Confidentiality is a fundamental aspect of the coaching relationship. It creates an environment of safety where a client can share what is needed in order to address their coaching and development needs. It is clear that confidentiality needs to be maintained between coach and client when coaching an individual. However, when working with teams this raises an ethical challenge. Should pre-meetings or one on one interviews, if conducted, be confidential? When is confidentiality in the best interests of the team, and when not?
Whenever I have held one on one interviews, I have always provided an assurance that our discussions will remain confidential and that I will only share emerging themes, or an aggregation of the feedback. Never attributing specific comments to an individual.
As I move deeper into team coaching and reflect on my own processes and practices, I’ve been wondering if maintaining such confidentiality simply perpetuates an existing drama, or worse, trauma within the team. Am I taking on a role that should sit within the team? Am I taking away choice or responsibility from the client?
More recently I have been experimenting with asking interviewees upfront to let me know, as we dialogue, what they would specifically like to keep confidential. Reactions have ranged from surprise & acceptance to a plea upfront to keep everything confidential. In exploring these reactions further, some commented that I was making a request of them that, in the moment, they were not prepared for. Based on previous experience, they had an assumption as to how our discussion would progress.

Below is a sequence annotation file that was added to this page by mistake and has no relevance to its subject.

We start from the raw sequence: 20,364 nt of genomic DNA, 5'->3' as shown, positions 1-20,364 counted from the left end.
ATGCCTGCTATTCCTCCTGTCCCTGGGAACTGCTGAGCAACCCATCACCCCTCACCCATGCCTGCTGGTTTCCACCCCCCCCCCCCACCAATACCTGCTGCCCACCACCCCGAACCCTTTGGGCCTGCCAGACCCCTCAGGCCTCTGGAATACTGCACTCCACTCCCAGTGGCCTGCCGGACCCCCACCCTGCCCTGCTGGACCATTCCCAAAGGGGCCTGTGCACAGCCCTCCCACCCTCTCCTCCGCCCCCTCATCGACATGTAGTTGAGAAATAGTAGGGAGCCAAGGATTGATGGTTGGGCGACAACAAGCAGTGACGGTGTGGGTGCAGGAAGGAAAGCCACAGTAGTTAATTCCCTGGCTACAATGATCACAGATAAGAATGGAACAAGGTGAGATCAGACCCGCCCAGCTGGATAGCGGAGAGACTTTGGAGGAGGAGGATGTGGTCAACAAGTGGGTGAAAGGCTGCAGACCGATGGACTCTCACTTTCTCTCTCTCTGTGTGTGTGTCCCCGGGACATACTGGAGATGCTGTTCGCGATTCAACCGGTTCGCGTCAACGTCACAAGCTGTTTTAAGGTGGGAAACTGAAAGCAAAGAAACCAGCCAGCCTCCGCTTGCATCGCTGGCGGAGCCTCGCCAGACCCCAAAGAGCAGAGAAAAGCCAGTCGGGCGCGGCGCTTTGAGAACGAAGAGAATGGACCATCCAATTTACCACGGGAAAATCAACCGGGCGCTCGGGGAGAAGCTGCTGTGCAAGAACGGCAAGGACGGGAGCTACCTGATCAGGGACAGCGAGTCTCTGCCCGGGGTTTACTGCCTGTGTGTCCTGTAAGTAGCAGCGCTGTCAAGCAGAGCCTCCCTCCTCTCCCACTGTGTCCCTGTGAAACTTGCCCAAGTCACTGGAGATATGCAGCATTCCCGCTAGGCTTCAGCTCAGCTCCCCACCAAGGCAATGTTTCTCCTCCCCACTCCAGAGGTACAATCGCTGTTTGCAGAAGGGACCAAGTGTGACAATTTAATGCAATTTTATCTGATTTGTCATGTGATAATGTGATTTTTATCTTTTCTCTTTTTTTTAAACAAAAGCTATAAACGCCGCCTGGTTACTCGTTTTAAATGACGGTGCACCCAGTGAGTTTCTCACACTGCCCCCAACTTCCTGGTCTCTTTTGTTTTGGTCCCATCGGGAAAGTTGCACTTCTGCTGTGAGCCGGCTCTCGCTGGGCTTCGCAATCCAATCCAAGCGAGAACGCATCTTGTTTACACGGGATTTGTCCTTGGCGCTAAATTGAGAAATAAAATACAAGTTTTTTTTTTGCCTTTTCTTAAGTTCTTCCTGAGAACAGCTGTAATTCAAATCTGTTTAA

I delved a little deeper with those who rejected my invitation outright. What emerged was a sense of fear, which in itself led to a useful discussion about the team and psychological safety. This actually proved to be incredibly useful in support of the team dynamics.
Another interesting experience has been that the teams where I have not started from a position of confidentiality have, on reflection, found that keeping the conversation in the open fast tracked their development. The act of bringing in an ‘independent’ coach created a catalyst to place issues on the table; make the undiscussable discussable. It gave permission for the unspoken to be voiced.
I’m yet to make this a standard way of working but will continue to experiment. As always, I welcome your thoughts, reactions and experiences.
And if you would like to discuss further improving your teams performance, you can reach me at firstname.lastname@example.org